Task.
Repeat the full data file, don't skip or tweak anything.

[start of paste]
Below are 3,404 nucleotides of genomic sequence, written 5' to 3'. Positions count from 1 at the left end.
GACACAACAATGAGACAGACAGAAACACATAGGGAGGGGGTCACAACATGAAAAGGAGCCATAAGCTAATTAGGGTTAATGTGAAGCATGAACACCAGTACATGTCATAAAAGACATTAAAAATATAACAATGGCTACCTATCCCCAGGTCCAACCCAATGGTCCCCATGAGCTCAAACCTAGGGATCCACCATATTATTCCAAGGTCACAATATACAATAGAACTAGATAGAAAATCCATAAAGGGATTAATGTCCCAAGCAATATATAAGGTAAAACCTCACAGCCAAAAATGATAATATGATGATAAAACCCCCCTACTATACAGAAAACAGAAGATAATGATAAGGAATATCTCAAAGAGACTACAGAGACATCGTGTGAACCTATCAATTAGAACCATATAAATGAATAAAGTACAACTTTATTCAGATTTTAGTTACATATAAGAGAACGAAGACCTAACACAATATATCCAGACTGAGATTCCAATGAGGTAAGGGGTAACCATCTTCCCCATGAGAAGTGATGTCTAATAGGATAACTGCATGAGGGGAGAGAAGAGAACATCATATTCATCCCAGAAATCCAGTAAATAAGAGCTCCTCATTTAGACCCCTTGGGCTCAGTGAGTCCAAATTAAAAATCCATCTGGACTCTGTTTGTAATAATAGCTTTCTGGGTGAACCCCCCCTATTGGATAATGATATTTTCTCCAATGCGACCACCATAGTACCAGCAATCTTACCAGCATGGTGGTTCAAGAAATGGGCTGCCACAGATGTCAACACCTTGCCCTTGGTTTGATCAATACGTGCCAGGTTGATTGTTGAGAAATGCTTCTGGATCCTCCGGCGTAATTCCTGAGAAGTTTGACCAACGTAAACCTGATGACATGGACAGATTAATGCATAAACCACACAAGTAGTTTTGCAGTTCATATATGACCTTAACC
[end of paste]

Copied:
Below are 3,404 nucleotides of genomic sequence, written 5' to 3'. Positions count from 1 at the left end.
GACACAACAATGAGACAGACAGAAACACATAGGGAGGGGGTCACAACATGAAAAGGAGCCATAAGCTAATTAGGGTTAATGTGAAGCATGAACACCAGTACATGTCATAAAAGACATTAAAAATATAACAATGGCTACCTATCCCCAGGTCCAACCCAATGGTCCCCATGAGCTCAAACCTAGGGATCCACCATATTATTCCAAGGTCACAATATACAATAGAACTAGATAGAAAATCCATAAAGGGATTAATGTCCCAAGCAATATATAAGGTAAAACCTCACAGCCAAAAATGATAATATGATGATAAAACCCCCCTACTATACAGAAAACAGAAGATAATGATAAGGAATATCTCAAAGAGACTACAGAGACATCGTGTGAACCTATCAATTAGAACCATATAAATGAATAAAGTACAACTTTATTCAGATTTTAGTTACATATAAGAGAACGAAGACCTAACACAATATATCCAGACTGAGATTCCAATGAGGTAAGGGGTAACCATCTTCCCCATGAGAAGTGATGTCTAATAGGATAACTGCATGAGGGGAGAGAAGAGAACATCATATTCATCCCAGAAATCCAGTAAATAAGAGCTCCTCATTTAGACCCCTTGGGCTCAGTGAGTCCAAATTAAAAATCCATCTGGACTCTGTTTGTAATAATAGCTTTCTGGGTGAACCCCCCCTATTGGATAATGATATTTTCTCCAATGCGACCACCATAGTACCAGCAATCTTACCAGCATGGTGGTTCAAGAAATGGGCTGCCACAGATGTCAACACCTTGCCCTTGGTTTGATCAATACGTGCCAGGTTGATTGTTGAGAAATGCTTCTGGATCCTCCGGCGTAATTCCTGAGAAGTTTGACCAACGTAAACCTGATGACATGGACAGATTAATGCATAAACCACACAAGTAGTTTTGCAGTTCATATATGACCTTAACC